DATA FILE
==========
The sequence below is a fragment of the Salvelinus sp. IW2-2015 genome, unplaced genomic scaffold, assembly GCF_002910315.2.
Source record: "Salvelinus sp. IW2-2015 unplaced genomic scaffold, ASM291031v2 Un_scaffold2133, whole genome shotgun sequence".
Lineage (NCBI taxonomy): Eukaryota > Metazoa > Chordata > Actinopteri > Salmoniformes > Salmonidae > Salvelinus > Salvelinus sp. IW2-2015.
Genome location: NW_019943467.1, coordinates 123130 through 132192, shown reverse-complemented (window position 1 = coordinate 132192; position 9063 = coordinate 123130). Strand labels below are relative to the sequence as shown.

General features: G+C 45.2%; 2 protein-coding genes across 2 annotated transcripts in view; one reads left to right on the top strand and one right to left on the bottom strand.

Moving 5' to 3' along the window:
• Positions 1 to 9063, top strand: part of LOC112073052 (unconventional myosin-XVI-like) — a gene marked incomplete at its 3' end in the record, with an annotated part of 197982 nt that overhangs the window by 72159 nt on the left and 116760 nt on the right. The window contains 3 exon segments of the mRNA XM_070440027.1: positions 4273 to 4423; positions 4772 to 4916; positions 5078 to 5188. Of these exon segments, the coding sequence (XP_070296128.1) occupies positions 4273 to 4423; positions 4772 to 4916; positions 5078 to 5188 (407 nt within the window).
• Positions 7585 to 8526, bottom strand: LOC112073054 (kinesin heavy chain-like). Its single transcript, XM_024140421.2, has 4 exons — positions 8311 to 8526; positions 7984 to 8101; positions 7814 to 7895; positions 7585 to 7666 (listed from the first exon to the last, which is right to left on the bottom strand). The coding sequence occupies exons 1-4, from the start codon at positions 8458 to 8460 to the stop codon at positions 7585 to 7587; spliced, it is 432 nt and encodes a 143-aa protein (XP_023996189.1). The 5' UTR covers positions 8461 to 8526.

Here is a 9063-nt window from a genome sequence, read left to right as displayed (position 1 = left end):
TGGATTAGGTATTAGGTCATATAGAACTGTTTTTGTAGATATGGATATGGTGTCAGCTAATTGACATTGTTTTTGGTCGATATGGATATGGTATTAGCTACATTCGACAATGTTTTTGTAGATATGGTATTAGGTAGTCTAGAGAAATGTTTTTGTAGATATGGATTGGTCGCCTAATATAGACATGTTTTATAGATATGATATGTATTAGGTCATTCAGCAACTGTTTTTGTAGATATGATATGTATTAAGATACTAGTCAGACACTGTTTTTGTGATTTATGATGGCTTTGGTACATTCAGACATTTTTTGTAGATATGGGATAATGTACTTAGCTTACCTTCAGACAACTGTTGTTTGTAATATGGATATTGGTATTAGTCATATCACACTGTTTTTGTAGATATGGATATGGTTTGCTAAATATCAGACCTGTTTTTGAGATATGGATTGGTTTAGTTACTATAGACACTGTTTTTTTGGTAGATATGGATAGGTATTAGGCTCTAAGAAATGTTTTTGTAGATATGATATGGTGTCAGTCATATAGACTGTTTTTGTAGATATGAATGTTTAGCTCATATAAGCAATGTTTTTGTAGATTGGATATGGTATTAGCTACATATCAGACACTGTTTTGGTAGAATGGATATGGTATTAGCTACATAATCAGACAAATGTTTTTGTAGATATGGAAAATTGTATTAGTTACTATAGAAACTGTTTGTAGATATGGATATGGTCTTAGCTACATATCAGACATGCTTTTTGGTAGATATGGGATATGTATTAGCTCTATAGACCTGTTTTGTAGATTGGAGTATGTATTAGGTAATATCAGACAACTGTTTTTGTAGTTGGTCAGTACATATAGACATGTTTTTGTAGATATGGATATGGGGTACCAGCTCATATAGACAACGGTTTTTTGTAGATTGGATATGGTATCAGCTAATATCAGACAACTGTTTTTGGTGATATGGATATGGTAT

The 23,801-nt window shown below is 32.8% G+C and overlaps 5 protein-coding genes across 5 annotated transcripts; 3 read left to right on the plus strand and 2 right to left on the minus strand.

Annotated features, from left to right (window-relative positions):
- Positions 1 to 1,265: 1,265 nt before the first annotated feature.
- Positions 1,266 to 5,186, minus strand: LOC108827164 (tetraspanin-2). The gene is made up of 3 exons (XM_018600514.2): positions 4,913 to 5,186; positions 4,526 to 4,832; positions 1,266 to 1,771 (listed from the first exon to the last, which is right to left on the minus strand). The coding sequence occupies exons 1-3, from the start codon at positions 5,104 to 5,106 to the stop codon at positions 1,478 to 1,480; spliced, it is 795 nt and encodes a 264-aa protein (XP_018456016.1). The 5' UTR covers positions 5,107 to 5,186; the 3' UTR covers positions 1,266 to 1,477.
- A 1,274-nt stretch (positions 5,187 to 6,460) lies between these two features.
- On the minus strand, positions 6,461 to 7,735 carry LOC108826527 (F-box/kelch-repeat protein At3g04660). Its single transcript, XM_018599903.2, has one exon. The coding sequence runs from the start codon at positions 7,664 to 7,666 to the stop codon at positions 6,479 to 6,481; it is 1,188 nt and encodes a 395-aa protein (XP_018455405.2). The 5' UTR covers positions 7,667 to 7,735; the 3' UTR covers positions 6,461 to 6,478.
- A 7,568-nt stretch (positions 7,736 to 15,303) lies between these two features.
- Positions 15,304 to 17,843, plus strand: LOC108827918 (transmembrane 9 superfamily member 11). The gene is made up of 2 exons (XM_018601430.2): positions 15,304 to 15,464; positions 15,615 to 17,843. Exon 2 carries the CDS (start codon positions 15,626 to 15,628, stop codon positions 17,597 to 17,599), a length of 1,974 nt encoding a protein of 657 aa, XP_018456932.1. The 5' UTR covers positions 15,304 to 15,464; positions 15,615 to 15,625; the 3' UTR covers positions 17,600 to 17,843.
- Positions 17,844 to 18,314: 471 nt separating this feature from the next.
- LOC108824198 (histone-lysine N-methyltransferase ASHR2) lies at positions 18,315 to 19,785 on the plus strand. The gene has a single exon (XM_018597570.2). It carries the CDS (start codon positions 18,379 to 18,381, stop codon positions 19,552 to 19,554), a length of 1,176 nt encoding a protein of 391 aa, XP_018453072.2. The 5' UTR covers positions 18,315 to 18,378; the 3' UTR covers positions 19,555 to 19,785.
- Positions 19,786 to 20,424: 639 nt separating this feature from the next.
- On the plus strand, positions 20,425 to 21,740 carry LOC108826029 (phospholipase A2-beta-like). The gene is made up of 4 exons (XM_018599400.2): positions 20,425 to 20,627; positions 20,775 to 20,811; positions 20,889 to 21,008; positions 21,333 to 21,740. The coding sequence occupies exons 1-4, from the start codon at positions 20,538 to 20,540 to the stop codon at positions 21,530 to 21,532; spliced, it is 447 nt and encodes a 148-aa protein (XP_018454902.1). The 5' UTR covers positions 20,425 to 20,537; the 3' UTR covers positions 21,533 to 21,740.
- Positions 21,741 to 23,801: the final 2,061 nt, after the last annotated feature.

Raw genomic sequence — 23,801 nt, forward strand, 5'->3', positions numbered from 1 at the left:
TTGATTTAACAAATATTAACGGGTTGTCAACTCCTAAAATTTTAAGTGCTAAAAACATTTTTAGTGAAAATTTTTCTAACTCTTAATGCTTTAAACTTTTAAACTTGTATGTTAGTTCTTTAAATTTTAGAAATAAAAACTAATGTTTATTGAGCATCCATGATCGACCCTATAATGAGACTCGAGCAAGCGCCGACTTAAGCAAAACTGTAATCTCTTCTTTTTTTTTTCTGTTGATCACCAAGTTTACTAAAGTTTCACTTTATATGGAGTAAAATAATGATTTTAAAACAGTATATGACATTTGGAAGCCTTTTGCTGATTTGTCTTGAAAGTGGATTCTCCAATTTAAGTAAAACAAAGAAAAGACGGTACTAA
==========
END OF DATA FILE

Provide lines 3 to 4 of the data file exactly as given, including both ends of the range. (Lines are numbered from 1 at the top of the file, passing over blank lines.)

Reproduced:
Lineage (NCBI taxonomy): Eukaryota > Metazoa > Chordata > Actinopteri > Salmoniformes > Salmonidae > Salvelinus > Salvelinus sp. IW2-2015.
Genome location: NW_019943467.1, coordinates 123130 through 132192, shown reverse-complemented (window position 1 = coordinate 132192; position 9063 = coordinate 123130). Strand labels below are relative to the sequence as shown.